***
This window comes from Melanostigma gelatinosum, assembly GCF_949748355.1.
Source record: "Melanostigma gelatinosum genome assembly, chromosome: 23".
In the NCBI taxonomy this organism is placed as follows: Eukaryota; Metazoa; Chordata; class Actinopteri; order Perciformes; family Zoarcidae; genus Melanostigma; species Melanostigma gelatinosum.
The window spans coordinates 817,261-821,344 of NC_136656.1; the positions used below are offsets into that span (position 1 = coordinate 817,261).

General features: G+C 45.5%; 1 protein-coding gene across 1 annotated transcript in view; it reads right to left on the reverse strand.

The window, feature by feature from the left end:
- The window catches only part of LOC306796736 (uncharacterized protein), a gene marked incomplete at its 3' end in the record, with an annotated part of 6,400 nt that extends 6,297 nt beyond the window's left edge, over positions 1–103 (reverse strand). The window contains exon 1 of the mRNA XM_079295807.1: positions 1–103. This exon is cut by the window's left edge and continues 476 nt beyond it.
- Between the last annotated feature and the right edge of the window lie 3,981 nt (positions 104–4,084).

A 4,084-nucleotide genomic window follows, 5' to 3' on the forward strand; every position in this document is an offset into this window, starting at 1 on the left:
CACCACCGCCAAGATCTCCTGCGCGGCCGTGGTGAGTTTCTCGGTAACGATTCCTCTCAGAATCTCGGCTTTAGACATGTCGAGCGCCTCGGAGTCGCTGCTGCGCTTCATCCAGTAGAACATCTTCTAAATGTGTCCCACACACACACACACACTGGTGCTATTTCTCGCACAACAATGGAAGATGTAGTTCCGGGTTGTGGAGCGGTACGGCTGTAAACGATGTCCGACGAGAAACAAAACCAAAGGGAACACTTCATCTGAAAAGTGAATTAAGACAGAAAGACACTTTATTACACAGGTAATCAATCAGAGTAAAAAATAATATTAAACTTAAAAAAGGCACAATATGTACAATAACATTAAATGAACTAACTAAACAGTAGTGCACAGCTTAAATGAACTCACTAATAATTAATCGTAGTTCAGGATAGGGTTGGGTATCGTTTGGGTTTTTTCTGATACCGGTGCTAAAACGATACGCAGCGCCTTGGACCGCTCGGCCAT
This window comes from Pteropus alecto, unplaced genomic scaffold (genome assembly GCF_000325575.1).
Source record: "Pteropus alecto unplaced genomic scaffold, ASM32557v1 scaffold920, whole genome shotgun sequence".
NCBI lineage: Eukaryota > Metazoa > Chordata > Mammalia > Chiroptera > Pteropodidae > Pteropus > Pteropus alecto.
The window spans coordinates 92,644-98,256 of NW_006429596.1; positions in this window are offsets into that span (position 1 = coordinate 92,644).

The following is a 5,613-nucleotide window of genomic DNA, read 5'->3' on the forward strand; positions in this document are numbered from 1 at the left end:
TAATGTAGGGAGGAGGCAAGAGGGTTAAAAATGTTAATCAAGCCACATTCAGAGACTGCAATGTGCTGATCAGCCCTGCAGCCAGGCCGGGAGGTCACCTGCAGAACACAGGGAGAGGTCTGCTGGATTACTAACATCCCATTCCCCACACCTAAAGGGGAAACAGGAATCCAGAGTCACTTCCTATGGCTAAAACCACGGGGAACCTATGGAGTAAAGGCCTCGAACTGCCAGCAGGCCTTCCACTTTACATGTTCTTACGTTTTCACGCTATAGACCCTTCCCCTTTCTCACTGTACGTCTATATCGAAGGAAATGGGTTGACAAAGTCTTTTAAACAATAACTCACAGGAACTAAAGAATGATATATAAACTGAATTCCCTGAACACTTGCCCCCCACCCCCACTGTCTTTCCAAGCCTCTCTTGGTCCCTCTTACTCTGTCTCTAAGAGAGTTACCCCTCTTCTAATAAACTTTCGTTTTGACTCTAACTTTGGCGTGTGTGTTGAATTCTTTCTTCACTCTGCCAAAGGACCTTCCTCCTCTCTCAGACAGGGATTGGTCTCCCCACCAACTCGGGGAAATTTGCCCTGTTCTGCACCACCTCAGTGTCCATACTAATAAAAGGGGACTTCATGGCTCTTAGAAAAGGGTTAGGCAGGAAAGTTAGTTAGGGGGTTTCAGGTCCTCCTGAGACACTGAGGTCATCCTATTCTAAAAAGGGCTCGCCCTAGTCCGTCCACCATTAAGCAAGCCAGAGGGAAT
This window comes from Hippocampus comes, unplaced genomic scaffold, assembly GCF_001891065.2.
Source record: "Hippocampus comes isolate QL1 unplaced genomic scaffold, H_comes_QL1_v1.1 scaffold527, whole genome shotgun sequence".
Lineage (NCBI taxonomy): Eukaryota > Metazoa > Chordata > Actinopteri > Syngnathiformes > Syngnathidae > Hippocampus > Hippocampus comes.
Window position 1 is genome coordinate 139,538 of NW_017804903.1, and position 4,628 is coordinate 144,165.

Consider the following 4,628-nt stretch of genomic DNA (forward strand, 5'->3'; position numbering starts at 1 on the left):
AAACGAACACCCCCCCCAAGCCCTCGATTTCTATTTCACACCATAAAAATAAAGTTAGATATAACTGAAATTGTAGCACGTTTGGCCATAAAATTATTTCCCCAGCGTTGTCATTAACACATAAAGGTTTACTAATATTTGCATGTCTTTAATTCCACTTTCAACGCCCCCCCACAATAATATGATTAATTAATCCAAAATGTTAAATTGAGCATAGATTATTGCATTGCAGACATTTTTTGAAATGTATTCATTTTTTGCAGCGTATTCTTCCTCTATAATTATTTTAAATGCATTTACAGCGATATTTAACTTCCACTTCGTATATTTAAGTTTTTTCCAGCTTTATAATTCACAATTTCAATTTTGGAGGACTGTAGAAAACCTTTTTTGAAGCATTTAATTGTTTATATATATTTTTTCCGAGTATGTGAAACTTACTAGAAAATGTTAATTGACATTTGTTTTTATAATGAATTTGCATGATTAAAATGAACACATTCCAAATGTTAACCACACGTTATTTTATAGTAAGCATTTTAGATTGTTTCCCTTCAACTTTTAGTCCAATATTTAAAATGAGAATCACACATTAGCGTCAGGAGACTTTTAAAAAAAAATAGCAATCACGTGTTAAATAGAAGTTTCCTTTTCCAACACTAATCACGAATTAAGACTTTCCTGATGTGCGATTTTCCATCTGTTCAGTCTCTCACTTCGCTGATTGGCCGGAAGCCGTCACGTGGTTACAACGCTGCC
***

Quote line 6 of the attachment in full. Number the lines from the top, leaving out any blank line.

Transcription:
The window, feature by feature from the left end: